Local travel consultants and airline operators are excited to see some sense of normality restored after the Government confirmed the transtasman bubble was opening.
From April 19, people arriving from Australia will not have to quarantine.
The bubble has been months in the making and locals are jumping at the opportunity to leave the country for the first time since Covid-19 hit our shores.
Chief operating officer Duane Emeny said the bubble was great news for the industry.
"It's excellent news. We have been hanging out for this news. It is so crucial to our recovery."
Emeny said the timing of the bubble was appropriate and a vast amount of work had gone in to ensure it operated safely.
"Every single risk of possible transmission of the virus was meticulously looked at."
Air Chathams has had its three biggest days of sales this week since early 2020, before Covid-19 hit the country.
"We have definitely seen a lot of interest which is great."
Emeny said Air Chathams would be slowly building up its services over the coming months.
In May, Air Chathams are looking to add more flights on Fridays to help link with flights leaving to Australia.
In August, Emeny said it planned on expanding Whanganui's flight schedule.
Currently at 24 flights a week, Air Chathams will return to 36 flights by August, the number it was pre-Covid.
"For us, it's so important we get that local support. We have been in Whanganui for the last five years and we aren't going anywhere. Whanganui has always been supportive and we look for that to continue."
Travel consultant at helloworld Travel Wanganui Tina Law said it's relieving to have some normality restored after one of the toughest years for the industry.
"It gives us more options. It is promising and we have some hope. Once the Rarotonga bubble opens up, a sense of normality will return."
She said they hadn't been as busy as they thought they may have been.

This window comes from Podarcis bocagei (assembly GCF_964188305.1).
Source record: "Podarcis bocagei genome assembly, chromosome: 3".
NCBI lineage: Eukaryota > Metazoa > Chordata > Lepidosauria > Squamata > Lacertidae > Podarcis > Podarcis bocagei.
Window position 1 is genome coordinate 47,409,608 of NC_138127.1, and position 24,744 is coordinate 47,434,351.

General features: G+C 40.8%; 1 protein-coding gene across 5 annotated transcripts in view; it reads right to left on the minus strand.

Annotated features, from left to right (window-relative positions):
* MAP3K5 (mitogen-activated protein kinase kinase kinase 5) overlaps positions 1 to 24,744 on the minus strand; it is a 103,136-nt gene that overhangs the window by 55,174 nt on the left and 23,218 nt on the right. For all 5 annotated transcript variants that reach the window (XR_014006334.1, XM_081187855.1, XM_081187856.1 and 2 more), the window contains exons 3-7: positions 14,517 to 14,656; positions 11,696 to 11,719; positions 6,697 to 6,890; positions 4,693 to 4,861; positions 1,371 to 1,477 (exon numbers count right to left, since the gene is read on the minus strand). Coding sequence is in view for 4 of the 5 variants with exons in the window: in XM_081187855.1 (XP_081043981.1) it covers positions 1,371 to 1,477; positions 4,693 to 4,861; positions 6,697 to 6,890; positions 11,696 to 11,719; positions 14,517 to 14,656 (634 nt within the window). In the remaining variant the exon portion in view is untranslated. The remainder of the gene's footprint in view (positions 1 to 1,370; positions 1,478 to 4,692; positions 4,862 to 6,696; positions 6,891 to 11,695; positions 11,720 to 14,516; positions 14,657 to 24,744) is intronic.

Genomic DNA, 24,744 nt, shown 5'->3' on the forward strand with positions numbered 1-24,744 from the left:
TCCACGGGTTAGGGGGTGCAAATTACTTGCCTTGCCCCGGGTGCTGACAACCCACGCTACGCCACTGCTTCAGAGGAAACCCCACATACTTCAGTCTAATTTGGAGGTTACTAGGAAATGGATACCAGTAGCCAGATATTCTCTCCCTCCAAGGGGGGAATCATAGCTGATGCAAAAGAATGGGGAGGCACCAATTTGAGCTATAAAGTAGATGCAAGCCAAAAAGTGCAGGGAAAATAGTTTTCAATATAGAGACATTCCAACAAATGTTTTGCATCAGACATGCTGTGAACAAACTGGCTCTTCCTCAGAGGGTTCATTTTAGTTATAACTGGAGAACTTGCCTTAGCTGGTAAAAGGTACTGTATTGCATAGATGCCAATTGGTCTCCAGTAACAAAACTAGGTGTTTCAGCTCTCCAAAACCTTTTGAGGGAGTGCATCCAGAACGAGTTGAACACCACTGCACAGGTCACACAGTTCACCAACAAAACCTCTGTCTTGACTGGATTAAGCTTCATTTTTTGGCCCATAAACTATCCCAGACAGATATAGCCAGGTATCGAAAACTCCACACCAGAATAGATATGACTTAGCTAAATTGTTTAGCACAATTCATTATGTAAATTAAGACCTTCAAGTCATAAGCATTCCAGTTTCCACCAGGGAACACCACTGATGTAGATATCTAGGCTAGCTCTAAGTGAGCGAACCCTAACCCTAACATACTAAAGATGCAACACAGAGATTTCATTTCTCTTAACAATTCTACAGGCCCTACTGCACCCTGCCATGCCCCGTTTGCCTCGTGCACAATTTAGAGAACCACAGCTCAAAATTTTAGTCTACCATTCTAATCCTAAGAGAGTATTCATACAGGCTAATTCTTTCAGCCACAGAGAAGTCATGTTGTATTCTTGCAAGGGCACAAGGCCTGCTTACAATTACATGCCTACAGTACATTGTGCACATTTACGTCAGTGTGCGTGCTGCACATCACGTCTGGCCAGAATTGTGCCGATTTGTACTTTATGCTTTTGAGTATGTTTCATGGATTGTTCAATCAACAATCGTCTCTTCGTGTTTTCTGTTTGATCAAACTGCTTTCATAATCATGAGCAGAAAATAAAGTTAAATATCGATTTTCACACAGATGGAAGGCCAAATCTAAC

Law puts that down to people being cautious and waiting to see how the system operates, what happens if there are any outbreaks and how they are dealt with.
"We have had a good amount of interest from locals. People are making bookings for around Christmas time. But I think people want to see how they handle any outbreaks and are worried they may get stuck in Australia if that was to happen."
Law said there hasn't been any one destination that has been overly popular, with locals booking all across Australia including Perth, Adelaide, Sydney and Brisbane.
"It's pretty exciting we can go there and once the general public is confident the right systems are in place, then we will see more and more look to go over. It will just get better and better."
With the bubble opening, New Zealand will welcome masses of international tourists for the first time in 18 months.
Whanganui has been one of the few regions to record tourism growth over the past 12 months and the prospect of seeing international tourists is exciting for Whanganui & Partners strategic lead - visitor industries Paul Chaplow.
Chaplow said he wasn't expecting fewer domestic visitors with the bubble opening and knew Whanganui could benefit from Australian visitors.
"The bubble opening is a positive for our visitor industry and will also be a big relief for Whanganui residents who have friends and family in Australia."
The domestic growth shows Whanganui is an increasingly popular destination and having Australians visit will only add to that rise.
"Our visitor industry was growing before border closures, and we have continued to promote Whanganui and track growth, so we see the bubble opening as providing more opportunities for our local visitor industry."
Freelance Travel Consultant for NZ Travel Brokers - Wanganui Colin Thompson said the bubble was a good start, but personally hadn't seen much of a response due to a variety of reasons.
"Ninety-five per cent of my clientele is for long-haul travel, journeys to the United Kingdom, USA and Europe."
He said a large percentage of travellers to Australia are visiting friends or relatives not for expansive tourism-based travel.
"The vast majority of people travelling over to Australia can just book online as they are visiting and staying with family."
Thompson said the bubble with the Pacific Islands would open up greater possibilities for him.
"If they can open that up, I think that would change things."